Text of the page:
Personnel Problems and the Tasmanian Tiger
June 17, 2014 Nancy Slessenger This entry was posted in Grapevine, Improving Performance, Performance Management, Poor performance, Recruitment and tagged Poor Performance, Recruitment. Bookmark the permalink.
We went to Australia in March and while we were there, we went to visit the fabulous
Jewel Cave near Margaret River.
The tour guide was particularly well informed and skilled at making the whole visit extremely interesting and enjoyable.
It was during our slightly scary tour round a small portion of these enormous underground caverns that we learned about a Tasmanian Tiger who had met an untimely death in one part of the cave.
The skeleton of a very ancient specimen had been found there. It must have fallen in and been unable to escape in the pitch-blackness. What a horrible end.
After the tour I read some more of the information at the visitors’ site about the Tasmanian Tiger. I discovered how the very last one of these animals had died in Beaumaris Zoo in 1939. To my horror I learned that it died because of “personnel issues”. Due to these issues the poor animal had been left out in its cage in the freezing cold with no shelter.
The implication was that this last Tasmanian Tiger died because someone did not care properly for it. And that happened because of some “personnel issues”. This could have meant anything from poor performance to a really bad recruitment. There was no more information, but this example serves to underline the fact that a “personnel issue” generally has a far bigger impact than the “issue” itself.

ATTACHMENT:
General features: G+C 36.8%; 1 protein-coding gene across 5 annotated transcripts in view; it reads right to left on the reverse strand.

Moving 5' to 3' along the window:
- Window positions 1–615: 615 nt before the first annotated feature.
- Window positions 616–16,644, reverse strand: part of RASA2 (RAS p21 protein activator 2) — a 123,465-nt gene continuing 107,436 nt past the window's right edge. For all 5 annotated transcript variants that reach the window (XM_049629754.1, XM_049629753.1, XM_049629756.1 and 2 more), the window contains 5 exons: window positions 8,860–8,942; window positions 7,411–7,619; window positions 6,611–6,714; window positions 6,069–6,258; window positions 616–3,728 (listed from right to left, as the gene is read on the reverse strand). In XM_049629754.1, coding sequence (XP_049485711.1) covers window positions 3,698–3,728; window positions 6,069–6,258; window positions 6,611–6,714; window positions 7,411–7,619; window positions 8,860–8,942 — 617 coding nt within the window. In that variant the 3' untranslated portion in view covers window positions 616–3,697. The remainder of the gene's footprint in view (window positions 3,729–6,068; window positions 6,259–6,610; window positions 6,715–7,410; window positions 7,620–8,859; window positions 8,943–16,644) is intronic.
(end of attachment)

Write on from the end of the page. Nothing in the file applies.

The tragedy is that many managers don’t seem to realize this. They carry on, ignoring problems that are staring them in the face, perhaps hoping they will go away, rather than tackling them. Why do they do that?
They don’t know how to tackle personnel issues
I believe that one reason is that they don’t know what to do, or where to start. Sometimes it’s because they get no help of support from their own manager. This kind of weakness is inexcusable. It’s what the managers are paid for.
I recently heard of once case where an employee asked a trainer who ran workshops on bullying how to deal with the bullying he was currently being subjected to. With a shrug, the trainer told him to “roll with the punches”.
They don’t know how much it’s costing
Very frequently managers have no idea of the knock on costs of poor performance and personnel issues. I imagine that includes the managers above.
The managers are completely unaware that by not tackling a “personnel issue” they are costing their employer thousands. I’ve heard estimates that a bad hire, or poor performer can cost you up to 14 X their salary. I also know some people who could tell you it’s cost them more than that.
Check the costs
Personnel Issues invariably mean that someone, somewhere, is not performing as they need to be. So something is either not getting done or is being done to a standard below the standard that you require.
The costs are often hidden. They can be spread out across many areas, especially with issues like bullying. So if there is a bit of an issue, you really need to check how bad it is and do something about it before it gets really bad.
The poor Tasmanian Tiger is just one sad example of those costs. It was a victim of a problem that is all too common and a reminder that this kind of thing has probably been going on for as long as people have been employed by others.
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